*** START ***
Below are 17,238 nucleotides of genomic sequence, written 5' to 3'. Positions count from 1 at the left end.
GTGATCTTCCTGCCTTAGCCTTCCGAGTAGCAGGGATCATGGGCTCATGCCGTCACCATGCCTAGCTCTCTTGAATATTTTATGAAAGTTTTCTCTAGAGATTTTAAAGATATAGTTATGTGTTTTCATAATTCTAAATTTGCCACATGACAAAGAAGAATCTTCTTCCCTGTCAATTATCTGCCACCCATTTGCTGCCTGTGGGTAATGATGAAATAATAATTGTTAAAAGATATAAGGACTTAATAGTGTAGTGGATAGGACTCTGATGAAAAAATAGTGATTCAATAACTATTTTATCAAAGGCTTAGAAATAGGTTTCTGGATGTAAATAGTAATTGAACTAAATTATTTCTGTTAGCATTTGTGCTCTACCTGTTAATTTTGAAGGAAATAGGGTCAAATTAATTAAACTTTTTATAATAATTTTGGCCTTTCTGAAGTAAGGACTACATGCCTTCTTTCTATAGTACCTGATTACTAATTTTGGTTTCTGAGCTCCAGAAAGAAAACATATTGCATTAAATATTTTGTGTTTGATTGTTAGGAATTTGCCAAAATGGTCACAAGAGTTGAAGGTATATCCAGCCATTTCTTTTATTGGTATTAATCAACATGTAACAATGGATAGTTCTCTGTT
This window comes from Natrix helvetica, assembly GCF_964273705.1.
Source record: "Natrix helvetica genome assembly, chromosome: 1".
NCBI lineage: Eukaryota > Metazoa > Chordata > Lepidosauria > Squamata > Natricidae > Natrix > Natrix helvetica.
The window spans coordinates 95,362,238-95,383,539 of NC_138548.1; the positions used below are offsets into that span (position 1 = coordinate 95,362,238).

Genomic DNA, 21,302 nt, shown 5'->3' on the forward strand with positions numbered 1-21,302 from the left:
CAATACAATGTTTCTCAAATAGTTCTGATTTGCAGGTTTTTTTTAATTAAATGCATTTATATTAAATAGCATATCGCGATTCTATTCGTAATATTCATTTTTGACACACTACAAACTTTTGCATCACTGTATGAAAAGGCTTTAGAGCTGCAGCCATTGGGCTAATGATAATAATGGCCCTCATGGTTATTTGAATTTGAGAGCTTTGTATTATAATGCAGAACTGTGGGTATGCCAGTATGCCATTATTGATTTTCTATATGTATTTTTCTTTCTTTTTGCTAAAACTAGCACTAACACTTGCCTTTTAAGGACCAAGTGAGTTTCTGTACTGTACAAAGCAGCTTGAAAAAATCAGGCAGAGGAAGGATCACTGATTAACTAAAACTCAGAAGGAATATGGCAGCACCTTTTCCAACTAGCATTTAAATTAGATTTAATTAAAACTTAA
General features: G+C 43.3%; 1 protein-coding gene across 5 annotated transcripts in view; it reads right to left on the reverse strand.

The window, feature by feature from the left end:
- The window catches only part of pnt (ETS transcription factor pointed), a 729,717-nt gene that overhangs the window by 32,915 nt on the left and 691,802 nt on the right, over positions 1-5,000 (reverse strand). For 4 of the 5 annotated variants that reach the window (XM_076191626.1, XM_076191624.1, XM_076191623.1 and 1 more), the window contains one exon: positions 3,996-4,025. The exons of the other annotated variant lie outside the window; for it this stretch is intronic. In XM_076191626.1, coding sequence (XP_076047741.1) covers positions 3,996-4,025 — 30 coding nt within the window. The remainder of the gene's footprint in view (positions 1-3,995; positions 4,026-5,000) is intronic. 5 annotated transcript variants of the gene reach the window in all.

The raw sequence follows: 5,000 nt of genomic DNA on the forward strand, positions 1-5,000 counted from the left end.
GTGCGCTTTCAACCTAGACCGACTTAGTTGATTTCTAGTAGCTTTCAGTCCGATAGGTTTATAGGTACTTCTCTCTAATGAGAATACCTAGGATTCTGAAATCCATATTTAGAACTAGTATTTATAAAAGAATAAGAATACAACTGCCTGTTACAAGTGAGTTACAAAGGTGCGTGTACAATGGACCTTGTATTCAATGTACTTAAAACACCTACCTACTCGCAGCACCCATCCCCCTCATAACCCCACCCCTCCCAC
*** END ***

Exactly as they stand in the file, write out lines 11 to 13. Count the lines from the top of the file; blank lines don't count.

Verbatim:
- The window catches only part of pnt (ETS transcription factor pointed), a 729,717-nt gene that overhangs the window by 32,915 nt on the left and 691,802 nt on the right, over positions 1-5,000 (reverse strand). For 4 of the 5 annotated variants that reach the window (XM_076191626.1, XM_076191624.1, XM_076191623.1 and 1 more), the window contains one exon: positions 3,996-4,025. The exons of the other annotated variant lie outside the window; for it this stretch is intronic. In XM_076191626.1, coding sequence (XP_076047741.1) covers positions 3,996-4,025 — 30 coding nt within the window. The remainder of the gene's footprint in view (positions 1-3,995; positions 4,026-5,000) is intronic. 5 annotated transcript variants of the gene reach the window in all.

The raw sequence follows: 5,000 nt of genomic DNA on the forward strand, positions 1-5,000 counted from the left end.
GTGCGCTTTCAACCTAGACCGACTTAGTTGATTTCTAGTAGCTTTCAGTCCGATAGGTTTATAGGTACTTCTCTCTAATGAGAATACCTAGGATTCTGAAATCCATATTTAGAACTAGTATTTATAAAAGAATAAGAATACAACTGCCTGTTACAAGTGAGTTACAAAGGTGCGTGTACAATGGACCTTGTATTCAATGTACTTAAAACACCTACCTACTCGCAGCACCCATCCCCCTCATAACCCCACCCCTCCCAC